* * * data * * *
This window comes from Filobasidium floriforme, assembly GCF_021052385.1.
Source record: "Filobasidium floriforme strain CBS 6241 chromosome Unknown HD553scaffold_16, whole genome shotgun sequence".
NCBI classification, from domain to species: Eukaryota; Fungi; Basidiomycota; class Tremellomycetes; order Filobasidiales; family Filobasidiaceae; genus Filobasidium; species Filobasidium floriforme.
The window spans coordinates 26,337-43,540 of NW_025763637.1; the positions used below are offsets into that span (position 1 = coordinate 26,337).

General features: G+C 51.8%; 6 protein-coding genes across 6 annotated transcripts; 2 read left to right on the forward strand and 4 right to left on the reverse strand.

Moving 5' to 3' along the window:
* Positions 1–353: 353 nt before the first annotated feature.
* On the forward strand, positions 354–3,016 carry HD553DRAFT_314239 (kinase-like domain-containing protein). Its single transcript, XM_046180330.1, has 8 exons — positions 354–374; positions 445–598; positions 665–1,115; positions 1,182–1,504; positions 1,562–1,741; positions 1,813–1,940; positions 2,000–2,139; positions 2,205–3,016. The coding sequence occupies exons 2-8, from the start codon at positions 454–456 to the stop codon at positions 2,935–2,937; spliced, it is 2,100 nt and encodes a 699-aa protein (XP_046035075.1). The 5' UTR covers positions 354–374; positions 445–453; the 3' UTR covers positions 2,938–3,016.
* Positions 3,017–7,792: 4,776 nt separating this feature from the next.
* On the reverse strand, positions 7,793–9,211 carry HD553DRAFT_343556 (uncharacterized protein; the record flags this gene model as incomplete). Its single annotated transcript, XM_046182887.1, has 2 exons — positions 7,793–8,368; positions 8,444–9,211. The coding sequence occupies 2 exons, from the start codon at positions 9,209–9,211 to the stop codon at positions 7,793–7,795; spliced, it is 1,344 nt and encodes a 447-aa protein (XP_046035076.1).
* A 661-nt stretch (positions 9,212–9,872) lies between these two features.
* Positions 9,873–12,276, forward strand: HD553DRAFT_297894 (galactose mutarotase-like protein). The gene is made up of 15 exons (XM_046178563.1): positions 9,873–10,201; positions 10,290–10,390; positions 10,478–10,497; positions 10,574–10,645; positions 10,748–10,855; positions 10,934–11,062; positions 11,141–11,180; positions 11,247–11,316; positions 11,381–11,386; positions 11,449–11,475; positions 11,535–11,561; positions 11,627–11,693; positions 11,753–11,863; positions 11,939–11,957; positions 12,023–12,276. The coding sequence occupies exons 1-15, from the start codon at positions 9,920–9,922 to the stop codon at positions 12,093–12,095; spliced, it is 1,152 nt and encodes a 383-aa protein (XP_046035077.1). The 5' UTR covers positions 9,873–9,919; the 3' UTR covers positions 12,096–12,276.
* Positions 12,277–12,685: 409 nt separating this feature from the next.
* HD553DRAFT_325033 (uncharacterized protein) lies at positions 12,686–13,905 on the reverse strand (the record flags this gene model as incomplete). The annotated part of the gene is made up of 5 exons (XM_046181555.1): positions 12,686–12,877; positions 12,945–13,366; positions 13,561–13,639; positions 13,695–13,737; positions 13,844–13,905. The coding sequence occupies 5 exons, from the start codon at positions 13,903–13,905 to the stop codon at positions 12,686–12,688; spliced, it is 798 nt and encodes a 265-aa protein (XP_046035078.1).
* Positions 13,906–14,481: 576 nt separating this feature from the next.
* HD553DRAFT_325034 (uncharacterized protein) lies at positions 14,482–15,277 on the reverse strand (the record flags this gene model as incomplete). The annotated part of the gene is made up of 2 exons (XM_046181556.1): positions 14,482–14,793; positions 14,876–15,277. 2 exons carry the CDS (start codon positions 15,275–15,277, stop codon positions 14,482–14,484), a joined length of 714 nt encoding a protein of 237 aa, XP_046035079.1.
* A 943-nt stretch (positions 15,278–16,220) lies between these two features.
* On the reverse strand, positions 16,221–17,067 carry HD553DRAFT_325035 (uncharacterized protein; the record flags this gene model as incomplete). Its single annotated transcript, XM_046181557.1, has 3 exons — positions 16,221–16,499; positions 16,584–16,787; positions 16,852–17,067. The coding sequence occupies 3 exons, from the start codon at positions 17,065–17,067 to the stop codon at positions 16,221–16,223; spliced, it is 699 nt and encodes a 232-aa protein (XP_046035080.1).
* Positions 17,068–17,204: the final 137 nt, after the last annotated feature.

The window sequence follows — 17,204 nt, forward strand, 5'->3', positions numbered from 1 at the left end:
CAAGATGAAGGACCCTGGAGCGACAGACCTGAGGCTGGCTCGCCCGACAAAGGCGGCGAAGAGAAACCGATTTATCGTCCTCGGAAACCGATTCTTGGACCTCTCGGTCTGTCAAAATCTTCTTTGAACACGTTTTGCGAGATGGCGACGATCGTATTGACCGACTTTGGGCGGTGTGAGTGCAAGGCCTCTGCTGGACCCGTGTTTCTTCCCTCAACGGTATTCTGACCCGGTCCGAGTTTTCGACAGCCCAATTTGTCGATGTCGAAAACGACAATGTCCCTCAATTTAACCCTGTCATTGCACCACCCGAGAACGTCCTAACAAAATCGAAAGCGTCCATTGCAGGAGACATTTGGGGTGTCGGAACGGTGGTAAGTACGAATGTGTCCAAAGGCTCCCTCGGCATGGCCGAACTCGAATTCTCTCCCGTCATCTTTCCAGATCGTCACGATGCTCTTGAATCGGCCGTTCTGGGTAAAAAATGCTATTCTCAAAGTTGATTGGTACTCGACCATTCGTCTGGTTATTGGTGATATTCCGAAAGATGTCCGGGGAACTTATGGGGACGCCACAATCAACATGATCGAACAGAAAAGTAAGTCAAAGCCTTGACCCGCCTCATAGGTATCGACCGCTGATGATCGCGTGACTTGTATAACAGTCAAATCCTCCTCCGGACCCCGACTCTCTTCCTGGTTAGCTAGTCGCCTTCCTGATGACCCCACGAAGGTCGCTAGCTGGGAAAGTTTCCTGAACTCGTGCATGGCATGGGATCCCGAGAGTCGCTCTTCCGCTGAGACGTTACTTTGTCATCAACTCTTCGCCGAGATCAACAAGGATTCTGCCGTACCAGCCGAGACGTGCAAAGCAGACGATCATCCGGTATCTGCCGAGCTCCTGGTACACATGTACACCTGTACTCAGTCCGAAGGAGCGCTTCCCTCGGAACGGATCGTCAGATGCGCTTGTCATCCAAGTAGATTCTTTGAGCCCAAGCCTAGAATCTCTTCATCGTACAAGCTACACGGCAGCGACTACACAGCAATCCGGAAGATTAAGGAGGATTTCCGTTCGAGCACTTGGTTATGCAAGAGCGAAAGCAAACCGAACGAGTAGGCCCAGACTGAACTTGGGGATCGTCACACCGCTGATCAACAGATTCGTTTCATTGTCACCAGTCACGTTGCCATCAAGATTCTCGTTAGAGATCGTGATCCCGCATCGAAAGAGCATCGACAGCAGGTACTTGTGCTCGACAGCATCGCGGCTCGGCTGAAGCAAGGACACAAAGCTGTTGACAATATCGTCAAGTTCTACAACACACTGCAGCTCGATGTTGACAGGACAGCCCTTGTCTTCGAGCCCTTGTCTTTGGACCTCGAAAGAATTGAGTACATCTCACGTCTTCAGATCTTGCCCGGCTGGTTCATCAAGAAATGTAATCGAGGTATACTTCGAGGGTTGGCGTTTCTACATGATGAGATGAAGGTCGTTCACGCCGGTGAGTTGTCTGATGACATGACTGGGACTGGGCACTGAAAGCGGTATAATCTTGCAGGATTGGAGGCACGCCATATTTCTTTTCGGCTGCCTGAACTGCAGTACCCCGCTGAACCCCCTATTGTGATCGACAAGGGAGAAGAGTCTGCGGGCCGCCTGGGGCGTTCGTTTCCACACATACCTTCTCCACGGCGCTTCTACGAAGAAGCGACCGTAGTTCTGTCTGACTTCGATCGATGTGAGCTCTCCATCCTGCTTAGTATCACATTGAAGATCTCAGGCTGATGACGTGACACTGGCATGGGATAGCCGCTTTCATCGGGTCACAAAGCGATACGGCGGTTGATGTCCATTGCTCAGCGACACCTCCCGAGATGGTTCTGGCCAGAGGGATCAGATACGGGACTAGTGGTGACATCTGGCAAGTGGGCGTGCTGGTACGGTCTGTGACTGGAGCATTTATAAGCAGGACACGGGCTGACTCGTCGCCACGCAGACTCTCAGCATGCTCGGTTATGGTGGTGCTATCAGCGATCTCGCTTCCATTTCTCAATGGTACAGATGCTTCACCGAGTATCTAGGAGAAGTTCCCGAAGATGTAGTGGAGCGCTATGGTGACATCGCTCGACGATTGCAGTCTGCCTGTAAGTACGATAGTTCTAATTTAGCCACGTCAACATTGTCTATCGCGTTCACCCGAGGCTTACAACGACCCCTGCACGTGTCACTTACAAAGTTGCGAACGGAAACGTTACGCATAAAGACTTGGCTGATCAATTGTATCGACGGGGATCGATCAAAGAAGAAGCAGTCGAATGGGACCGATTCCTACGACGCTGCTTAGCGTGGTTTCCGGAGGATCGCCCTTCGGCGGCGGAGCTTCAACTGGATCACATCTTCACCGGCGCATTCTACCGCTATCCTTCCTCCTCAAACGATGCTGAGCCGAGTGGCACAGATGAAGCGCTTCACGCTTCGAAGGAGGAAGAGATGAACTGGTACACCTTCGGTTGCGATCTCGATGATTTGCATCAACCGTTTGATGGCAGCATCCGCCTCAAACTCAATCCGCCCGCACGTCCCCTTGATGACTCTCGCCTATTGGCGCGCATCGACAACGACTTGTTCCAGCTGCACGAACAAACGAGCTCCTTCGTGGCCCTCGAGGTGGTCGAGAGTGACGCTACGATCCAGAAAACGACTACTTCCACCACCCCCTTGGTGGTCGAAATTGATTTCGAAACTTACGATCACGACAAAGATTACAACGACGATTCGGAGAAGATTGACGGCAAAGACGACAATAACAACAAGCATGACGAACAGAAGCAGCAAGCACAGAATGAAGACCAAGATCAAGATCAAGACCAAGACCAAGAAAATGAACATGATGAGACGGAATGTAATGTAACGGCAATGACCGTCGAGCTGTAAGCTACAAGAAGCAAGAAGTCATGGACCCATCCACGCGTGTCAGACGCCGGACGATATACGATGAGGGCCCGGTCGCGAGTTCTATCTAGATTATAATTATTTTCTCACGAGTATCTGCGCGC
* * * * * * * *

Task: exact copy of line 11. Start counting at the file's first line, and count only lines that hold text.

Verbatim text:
* A 661-nt stretch (positions 9,212–9,872) lies between these two features.